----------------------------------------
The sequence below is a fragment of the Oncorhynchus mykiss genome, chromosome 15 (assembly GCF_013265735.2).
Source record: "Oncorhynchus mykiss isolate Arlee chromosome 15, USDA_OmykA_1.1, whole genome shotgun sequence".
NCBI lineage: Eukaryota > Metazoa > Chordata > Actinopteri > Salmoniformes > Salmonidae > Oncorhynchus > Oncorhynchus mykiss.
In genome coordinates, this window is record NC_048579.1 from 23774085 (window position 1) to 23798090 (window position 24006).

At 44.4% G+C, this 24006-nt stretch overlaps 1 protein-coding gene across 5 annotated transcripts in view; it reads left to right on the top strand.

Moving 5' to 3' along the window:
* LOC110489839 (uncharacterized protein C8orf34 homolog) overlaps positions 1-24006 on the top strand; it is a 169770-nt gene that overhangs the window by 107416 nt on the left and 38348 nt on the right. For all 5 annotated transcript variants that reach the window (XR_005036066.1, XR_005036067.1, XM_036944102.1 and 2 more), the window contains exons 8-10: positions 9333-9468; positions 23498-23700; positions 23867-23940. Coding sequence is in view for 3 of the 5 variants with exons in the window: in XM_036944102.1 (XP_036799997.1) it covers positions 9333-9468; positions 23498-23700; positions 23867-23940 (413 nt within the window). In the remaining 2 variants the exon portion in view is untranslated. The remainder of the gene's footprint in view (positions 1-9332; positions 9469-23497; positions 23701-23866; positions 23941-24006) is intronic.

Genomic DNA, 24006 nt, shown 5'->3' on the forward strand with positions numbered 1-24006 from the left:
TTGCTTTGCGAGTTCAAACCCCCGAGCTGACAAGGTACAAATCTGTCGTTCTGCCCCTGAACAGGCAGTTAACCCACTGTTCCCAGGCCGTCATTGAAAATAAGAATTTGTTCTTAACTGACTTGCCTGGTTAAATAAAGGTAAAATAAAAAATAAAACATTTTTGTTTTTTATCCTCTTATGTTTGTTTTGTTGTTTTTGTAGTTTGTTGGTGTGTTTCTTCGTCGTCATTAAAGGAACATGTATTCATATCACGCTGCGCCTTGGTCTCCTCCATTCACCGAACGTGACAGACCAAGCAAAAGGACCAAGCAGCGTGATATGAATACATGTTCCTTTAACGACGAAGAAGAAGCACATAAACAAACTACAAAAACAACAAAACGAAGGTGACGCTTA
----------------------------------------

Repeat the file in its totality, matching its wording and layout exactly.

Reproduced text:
The sequence below is a fragment of the Oncorhynchus mykiss genome, chromosome 15 (assembly GCF_013265735.2).
Source record: "Oncorhynchus mykiss isolate Arlee chromosome 15, USDA_OmykA_1.1, whole genome shotgun sequence".
NCBI lineage: Eukaryota > Metazoa > Chordata > Actinopteri > Salmoniformes > Salmonidae > Oncorhynchus > Oncorhynchus mykiss.
In genome coordinates, this window is record NC_048579.1 from 23774085 (window position 1) to 23798090 (window position 24006).

At 44.4% G+C, this 24006-nt stretch overlaps 1 protein-coding gene across 5 annotated transcripts in view; it reads left to right on the top strand.

Moving 5' to 3' along the window:
* LOC110489839 (uncharacterized protein C8orf34 homolog) overlaps positions 1-24006 on the top strand; it is a 169770-nt gene that overhangs the window by 107416 nt on the left and 38348 nt on the right. For all 5 annotated transcript variants that reach the window (XR_005036066.1, XR_005036067.1, XM_036944102.1 and 2 more), the window contains exons 8-10: positions 9333-9468; positions 23498-23700; positions 23867-23940. Coding sequence is in view for 3 of the 5 variants with exons in the window: in XM_036944102.1 (XP_036799997.1) it covers positions 9333-9468; positions 23498-23700; positions 23867-23940 (413 nt within the window). In the remaining 2 variants the exon portion in view is untranslated. The remainder of the gene's footprint in view (positions 1-9332; positions 9469-23497; positions 23701-23866; positions 23941-24006) is intronic.

Genomic DNA, 24006 nt, shown 5'->3' on the forward strand with positions numbered 1-24006 from the left:
TTGCTTTGCGAGTTCAAACCCCCGAGCTGACAAGGTACAAATCTGTCGTTCTGCCCCTGAACAGGCAGTTAACCCACTGTTCCCAGGCCGTCATTGAAAATAAGAATTTGTTCTTAACTGACTTGCCTGGTTAAATAAAGGTAAAATAAAAAATAAAACATTTTTGTTTTTTATCCTCTTATGTTTGTTTTGTTGTTTTTGTAGTTTGTTGGTGTGTTTCTTCGTCGTCATTAAAGGAACATGTATTCATATCACGCTGCGCCTTGGTCTCCTCCATTCACCGAACGTGACAGACCAAGCAAAAGGACCAAGCAGCGTGATATGAATACATGTTCCTTTAACGACGAAGAAGAAGCACATAAACAAACTACAAAAACAACAAAACGAAGGTGACGCTTA